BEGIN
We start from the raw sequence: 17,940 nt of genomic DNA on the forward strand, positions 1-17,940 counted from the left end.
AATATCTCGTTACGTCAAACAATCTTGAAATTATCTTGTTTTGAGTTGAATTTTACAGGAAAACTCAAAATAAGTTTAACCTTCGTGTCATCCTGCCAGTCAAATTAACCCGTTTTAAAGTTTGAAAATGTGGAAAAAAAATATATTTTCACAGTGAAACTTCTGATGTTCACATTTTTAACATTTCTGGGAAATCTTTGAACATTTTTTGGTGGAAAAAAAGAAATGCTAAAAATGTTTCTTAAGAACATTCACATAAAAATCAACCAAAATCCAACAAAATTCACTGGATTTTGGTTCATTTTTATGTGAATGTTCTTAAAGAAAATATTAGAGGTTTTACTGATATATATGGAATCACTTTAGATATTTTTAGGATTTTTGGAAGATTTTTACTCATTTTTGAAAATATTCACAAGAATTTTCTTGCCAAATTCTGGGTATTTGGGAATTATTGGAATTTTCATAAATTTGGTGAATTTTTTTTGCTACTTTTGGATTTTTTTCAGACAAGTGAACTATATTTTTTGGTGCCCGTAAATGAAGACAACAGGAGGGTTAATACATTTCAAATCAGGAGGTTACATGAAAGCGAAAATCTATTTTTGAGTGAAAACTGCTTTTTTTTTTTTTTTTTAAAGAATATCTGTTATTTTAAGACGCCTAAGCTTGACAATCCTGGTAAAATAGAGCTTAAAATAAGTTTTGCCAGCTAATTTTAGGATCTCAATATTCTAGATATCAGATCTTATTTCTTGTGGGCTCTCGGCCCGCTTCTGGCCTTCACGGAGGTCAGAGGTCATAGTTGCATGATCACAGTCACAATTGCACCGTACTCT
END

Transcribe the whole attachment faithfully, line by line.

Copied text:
We start from the raw sequence: 17,940 nt of genomic DNA on the forward strand, positions 1-17,940 counted from the left end.
AATATCTCGTTACGTCAAACAATCTTGAAATTATCTTGTTTTGAGTTGAATTTTACAGGAAAACTCAAAATAAGTTTAACCTTCGTGTCATCCTGCCAGTCAAATTAACCCGTTTTAAAGTTTGAAAATGTGGAAAAAAAATATATTTTCACAGTGAAACTTCTGATGTTCACATTTTTAACATTTCTGGGAAATCTTTGAACATTTTTTGGTGGAAAAAAAGAAATGCTAAAAATGTTTCTTAAGAACATTCACATAAAAATCAACCAAAATCCAACAAAATTCACTGGATTTTGGTTCATTTTTATGTGAATGTTCTTAAAGAAAATATTAGAGGTTTTACTGATATATATGGAATCACTTTAGATATTTTTAGGATTTTTGGAAGATTTTTACTCATTTTTGAAAATATTCACAAGAATTTTCTTGCCAAATTCTGGGTATTTGGGAATTATTGGAATTTTCATAAATTTGGTGAATTTTTTTTGCTACTTTTGGATTTTTTTCAGACAAGTGAACTATATTTTTTGGTGCCCGTAAATGAAGACAACAGGAGGGTTAATACATTTCAAATCAGGAGGTTACATGAAAGCGAAAATCTATTTTTGAGTGAAAACTGCTTTTTTTTTTTTTTTTTAAAGAATATCTGTTATTTTAAGACGCCTAAGCTTGACAATCCTGGTAAAATAGAGCTTAAAATAAGTTTTGCCAGCTAATTTTAGGATCTCAATATTCTAGATATCAGATCTTATTTCTTGTGGGCTCTCGGCCCGCTTCTGGCCTTCACGGAGGTCAGAGGTCATAGTTGCATGATCACAGTCACAATTGCACCGTACTCT